Employee as symbol: Stereotypical age effects on corporate brand associations

Gary Davies, Rosa Chun

Research output: Contribution to journalArticlepeer-review


Purpose: This paper aims to test one of the symbolic influences of the employee on brand associations and by doing so demonstrate why the stereotyping of employees should be added to the research agenda for corporate branding. Design/methodology/approach: The research is a quantitative study of the employees (n=424) and customers (n=964) in 28 branches of four fashion retailers providing data to model the influence of employee age on the associations customers make with such corporate brands. Findings: Theory suggests two competing employee age-related stereotypes influence the associations customers hold of a corporate brand. Using a measure of brand personality, the authors confirm that the older the average age of employees the more competent the corporate brand appears but the less enterprising. The overall effect on customer satisfaction is negative. The average age of employees and customers in the branches studied also correlate positively. The symbolism of the employee to the customer, in this instance due to their age, can be important in creating associations with the corporate brand. Practical implications: Discrimination in employment due to an employee's characteristics is illegal in most circumstances. However the authors' findings show employers need to recognize the potential influence on their corporate brand imagery (and consequently customer satisfaction) due to employee stereotyping by customers and the symbolic as well as the functional role that employees can have in marketing a corporate brand. Originality/value: While prior research argues that employees influence a corporate brand by how they behave, less is known about any symbolic effects due to their stereotyping by customers. The symbolism to customers of brand elements such as packaging has been researched but, thus far, the symbolism of employees, the employee stereotype effect, has been largely but wrongly ignored. © Emerald Group Publishing Limited.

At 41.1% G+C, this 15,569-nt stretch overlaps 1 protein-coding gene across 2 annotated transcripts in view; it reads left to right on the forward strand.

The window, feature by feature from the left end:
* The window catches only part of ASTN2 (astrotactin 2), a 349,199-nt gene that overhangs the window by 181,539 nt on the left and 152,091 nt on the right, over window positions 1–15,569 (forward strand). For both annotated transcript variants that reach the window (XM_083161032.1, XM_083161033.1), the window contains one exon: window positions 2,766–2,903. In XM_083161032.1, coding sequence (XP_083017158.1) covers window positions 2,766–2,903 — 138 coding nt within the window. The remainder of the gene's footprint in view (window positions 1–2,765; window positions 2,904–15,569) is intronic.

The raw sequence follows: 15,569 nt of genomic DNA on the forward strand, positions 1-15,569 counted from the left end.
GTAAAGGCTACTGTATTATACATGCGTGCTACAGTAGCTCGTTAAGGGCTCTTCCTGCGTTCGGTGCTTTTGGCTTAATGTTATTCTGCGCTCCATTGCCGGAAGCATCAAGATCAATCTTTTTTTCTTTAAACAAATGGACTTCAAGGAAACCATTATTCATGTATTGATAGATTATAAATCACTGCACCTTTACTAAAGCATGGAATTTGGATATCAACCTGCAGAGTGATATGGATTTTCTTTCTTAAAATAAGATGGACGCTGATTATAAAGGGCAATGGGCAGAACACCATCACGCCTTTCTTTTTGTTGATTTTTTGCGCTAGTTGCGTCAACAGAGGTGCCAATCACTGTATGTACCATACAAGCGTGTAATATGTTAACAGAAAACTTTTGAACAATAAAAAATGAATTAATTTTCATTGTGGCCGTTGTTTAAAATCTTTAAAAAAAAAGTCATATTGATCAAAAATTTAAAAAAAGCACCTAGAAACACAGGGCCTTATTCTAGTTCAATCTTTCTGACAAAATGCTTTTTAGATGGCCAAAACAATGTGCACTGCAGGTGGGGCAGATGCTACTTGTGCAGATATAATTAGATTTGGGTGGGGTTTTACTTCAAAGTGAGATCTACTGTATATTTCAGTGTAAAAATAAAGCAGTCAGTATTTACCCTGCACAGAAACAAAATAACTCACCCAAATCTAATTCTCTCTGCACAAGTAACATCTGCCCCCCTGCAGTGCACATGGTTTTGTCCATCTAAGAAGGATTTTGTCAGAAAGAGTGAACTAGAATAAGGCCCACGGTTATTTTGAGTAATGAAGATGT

Original languageEnglish
Pages (from-to)663-683
Number of pages20
JournalEuropean Journal of Marketing
Issue number5
Publication statusPublished - May 2012


  • Age groups
  • Ageism
  • Corporate branding
  • Employee stereotyping
  • Employees
  • Individual perception
  • Stereotyping
  • Symbolism


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